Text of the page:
“Suppose you want to announce or sell something, amuse or persuade someone, explain a complicated system or demonstrate a process. In other words, you have a message you want to communicate. How do you “send” it? If you use any visual medium at all—if you make a poster, type a letter, create a business logo, a magazine ad, or an album cover, you are using a form of visual communication called graphic design.”
American Institute of Graphic Art
The Graphic Design program at Marietta College supports the conceptual and creative development of the modern designer with a curriculum that covers the many facets of the design field. Graduates will leave the program with confidence that they will succeed at pursuing a career in graphic design.
Students are trained in fundamental studio art mediums. Those skills are then translated to a digital workflow using industry standard equipment - Macintosh computers, and a host of contemporary tools housed in the Graphics Design Lab in Hermann Fine Arts Center. While the Design Lab hosts the majority of classroom lectures, demonstrations, and student work area, additional classes in painting, printmaking, art history and research assignments take graphic design students across many disciplines to offer exposure to a variety ideas and methods.
What can you do with a major in Graphic Design?
In the Graphic Design program, you learn to address such a range of topics and design problems, that you gain a variety of skills that are applicable across disciplines. Those skills include:
- Branding & Brand Management : Creating a visual identity that effectively communicates the “vision” of a company, and/or managing the public perception of all visual communication within a brand
- Design Strategy : Implementing user-centered “Design Thinking” strategies to solve any type of problem
- Art Direction : Leading a team to achieve an effective and cohesive product
- Illustration : Developing custom visual graphics for a variety of applications and types of media
- Information Design : Development of visual graphics that result in the effective communication of a complex subject
- Publication Design : Development of graphic organizational systems that result in visual interest and consistency across media platforms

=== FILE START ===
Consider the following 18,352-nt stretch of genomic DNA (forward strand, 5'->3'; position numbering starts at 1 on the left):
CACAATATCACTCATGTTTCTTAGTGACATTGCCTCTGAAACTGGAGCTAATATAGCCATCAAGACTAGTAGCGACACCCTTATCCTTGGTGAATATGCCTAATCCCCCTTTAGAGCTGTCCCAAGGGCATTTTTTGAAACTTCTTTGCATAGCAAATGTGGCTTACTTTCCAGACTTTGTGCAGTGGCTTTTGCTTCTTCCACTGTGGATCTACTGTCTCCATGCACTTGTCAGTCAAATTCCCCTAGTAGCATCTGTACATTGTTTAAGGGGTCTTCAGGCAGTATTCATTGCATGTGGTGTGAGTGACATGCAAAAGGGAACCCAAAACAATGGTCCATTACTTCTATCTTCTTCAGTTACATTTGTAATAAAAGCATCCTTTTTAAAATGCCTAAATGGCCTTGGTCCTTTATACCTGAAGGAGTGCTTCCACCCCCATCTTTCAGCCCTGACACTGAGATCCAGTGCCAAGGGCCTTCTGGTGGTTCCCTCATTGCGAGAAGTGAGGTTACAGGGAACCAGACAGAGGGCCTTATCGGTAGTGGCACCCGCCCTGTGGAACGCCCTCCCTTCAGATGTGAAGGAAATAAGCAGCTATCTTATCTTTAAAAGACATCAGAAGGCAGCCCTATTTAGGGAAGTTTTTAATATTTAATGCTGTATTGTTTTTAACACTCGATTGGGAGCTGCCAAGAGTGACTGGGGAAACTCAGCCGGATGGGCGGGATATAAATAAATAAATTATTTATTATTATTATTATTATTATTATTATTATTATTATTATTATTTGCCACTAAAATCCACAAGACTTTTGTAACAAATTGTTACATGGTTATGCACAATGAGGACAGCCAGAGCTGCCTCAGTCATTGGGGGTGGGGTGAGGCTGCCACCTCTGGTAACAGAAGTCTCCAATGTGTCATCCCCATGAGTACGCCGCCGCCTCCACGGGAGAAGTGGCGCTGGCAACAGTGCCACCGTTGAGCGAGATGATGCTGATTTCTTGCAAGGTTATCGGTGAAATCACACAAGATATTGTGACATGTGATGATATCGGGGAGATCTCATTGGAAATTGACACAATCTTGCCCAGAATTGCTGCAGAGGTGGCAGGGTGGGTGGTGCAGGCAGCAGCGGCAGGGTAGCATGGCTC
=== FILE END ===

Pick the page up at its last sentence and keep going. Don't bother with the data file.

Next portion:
- Interaction Design: Developing interface designs across media platforms that encourage user interaction, while effective communicating objective of product
- Advertising Design : Developing unique visual graphics that effectively communicate an objective, whether it be to purchase a product, attend an event, or agree with a point of view
- Project Management : Coordination of all project components, including project creation, proposal process, client communication and product production
Student Expectations and Costs
Students do not need a portfolio to be accepted into the Graphic Design program. Prospective students who do have a well developed portfolio of Studio Art or Graphic Design may wish to apply for the Art Scholarship . There is a formal review of student work during the sophomore year. This student presentation to the Studio Art and Graphic Design Faculty serves as a critical assessment of the student’s progress, and is aimed at evaluating the students success, commitment, and future potential in the program.
Students who wish to earn a degree a Bachelor of Arts in Graphic Design will have financial and time commitments particular to the discipline. Supplies for any graphic designer include specialty paper, ink, cutting tools etc. and are required for many classes in addition to class textbooks. Many graphic design classes have additional ancillary fees used to fund the costs of the design lab operation and upkeep.
A dedication and commitment to personal development is also expected of students majoring in Graphic Design. Unique and original ideas are encouraged and fostered in the program. Students who are able to make time outside of the classroom to develop their skill, craft, and own independent sensibilities and styles will benefit the greatest.
Students do not need to invest in their own personal computer—up-to-date hardware and software is offered and accessible to all enrolled students. Its use is encouraged for all underclassman. Upper class students who have gained both an understanding of Macintosh Computers and a dedication to graphic design may wish to acquire their own machine, as their academic demands grow.
Requirements for a Minor in Graphic Design
Due to the programs close relationship with the Art Department; many students seek an additional Minor in Graphic Design. The requirements to receive this distinction are as follows.
- ART 101 : Drawing I
- ARTH 162 : Design Appreciation
- GRPH 201 : Software for Design
- GRPH 220 : Design Foundations
- GRPH 230 : Branding & Logo Design
- GRPH 240 : Typography
- GRPH 325 : Interaction Design